Yesterday's press briefing held by Putnam's
] honchos gets some play
in the Wall Street Journal
. Putnam CEO Bob Reynolds and 401(k) chief Ed Murphy put the spotlight on healthcare costs yesterday to a room of reporters in New York City. The WSJ's Kelly Greene picked up the story for the paper.
She noted the takeaway that Americans who were less prepared on their retirement savings going into the past year are even worse off this year. Conversely, those who were more prepared are more aggressive in saving for retirement.
Merl Baker, principal of Brightwork Partners who conducted the survey told WSJ:
"It's a very striking, polarizing impact on the distribution."
Based on the proprietary Lifetime Income Score developed by Putnam, Americans with replaced income of 100 percent or more, have a 27.4 percent of retirement savings rate.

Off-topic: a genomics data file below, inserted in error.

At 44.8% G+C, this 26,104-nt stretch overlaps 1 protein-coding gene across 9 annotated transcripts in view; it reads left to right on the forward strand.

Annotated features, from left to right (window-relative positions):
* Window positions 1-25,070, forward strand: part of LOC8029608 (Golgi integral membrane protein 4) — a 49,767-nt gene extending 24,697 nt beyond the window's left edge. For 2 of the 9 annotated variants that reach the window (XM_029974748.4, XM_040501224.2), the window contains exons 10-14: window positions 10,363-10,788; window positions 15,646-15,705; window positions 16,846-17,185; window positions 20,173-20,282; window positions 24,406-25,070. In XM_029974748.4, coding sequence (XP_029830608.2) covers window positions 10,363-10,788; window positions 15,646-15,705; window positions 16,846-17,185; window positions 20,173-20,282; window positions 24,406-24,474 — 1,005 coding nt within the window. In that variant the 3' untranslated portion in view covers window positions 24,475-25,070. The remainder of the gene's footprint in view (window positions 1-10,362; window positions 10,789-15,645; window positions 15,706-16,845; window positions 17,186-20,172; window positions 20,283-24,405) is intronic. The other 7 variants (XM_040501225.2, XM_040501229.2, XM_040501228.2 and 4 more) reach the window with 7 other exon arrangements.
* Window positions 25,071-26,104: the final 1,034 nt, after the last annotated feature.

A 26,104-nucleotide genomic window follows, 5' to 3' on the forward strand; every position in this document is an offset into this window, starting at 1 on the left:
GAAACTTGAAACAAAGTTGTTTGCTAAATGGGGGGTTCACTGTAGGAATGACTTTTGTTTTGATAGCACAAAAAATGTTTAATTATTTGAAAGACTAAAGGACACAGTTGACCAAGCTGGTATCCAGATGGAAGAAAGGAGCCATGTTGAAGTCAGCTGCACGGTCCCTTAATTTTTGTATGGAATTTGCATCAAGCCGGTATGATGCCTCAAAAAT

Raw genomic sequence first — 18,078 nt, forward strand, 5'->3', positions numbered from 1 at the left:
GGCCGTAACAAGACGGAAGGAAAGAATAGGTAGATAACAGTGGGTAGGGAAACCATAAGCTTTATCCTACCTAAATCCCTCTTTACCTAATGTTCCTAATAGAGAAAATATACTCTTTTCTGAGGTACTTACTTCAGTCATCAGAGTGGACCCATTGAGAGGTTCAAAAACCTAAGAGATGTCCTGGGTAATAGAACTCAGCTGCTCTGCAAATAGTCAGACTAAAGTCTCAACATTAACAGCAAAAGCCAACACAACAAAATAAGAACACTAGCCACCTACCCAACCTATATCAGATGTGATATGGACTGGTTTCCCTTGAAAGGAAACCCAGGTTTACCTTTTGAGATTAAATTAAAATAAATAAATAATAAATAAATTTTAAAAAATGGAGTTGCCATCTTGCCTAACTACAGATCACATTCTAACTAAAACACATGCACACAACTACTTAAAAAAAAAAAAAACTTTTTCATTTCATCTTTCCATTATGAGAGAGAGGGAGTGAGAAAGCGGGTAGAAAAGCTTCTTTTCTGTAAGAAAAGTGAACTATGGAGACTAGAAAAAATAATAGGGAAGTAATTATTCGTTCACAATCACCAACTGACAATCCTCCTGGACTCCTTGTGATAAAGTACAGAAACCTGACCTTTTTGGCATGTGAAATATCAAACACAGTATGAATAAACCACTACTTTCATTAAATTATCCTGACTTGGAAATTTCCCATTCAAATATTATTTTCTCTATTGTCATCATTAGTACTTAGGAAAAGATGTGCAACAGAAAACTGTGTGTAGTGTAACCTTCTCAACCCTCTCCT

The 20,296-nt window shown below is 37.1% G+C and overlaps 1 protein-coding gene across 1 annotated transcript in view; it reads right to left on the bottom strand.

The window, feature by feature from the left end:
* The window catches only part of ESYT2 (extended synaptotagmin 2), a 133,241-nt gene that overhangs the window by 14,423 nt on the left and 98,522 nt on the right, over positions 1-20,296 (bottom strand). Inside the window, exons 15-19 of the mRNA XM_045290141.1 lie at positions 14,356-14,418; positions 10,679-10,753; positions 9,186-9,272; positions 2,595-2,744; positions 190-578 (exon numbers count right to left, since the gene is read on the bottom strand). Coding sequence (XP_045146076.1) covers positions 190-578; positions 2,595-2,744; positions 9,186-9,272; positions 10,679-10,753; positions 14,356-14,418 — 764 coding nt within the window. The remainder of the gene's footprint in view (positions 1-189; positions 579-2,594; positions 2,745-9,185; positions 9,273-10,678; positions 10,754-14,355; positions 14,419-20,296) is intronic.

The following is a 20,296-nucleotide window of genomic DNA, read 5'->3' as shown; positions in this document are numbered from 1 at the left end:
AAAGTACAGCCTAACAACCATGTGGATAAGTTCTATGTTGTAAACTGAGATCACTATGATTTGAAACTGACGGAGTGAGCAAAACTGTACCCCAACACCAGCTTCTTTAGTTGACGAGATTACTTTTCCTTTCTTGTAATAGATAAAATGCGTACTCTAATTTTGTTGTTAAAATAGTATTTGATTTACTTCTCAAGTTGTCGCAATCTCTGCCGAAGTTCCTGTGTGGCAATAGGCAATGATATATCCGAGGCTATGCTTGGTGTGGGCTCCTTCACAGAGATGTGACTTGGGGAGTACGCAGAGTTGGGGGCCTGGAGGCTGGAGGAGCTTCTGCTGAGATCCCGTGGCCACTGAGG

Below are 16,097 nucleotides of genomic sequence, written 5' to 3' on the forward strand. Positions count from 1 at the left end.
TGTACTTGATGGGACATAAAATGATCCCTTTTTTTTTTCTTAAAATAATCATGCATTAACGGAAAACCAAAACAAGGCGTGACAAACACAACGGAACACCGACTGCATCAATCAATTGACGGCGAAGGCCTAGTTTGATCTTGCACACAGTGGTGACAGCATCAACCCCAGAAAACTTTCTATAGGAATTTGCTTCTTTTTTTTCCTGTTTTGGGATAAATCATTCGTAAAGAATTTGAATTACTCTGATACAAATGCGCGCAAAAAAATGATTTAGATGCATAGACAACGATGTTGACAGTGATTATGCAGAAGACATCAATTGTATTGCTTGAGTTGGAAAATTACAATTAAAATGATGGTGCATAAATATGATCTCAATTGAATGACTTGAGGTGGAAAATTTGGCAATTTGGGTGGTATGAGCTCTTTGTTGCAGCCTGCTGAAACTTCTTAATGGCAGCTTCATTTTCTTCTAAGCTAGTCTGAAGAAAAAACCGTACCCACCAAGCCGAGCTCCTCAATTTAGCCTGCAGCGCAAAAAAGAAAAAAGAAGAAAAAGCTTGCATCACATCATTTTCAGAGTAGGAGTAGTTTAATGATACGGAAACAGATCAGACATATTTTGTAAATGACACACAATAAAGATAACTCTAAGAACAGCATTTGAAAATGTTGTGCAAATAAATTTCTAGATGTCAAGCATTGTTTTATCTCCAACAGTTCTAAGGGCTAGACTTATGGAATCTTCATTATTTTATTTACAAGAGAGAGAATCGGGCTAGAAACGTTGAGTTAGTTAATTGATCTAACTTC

The least prepared households who could only replace less than 45 percent of their income had a 5.1 percent rate.
Data also showed the difference among those who had help from financial advisers and those who did not. Among the surveyed who had an adviser, they replaced 89 percent of their income which was pegged at 82 percent last year. Those who did not have adviser, who could replace 61 percent in 2011, went down to 58 percent this year.
W. Van Harlow, research director at Putnam Institute, said:
"If you're not in excellent health, you don't need to save as much. The next generation of health tools really needs to recognize these mortality issues."
In relation to this, Putnam has come up with a tool to "fold medical costs in retirement into lifetime-income calculations" but "leaves out any calculation for long-term-care costs," writes Greene.
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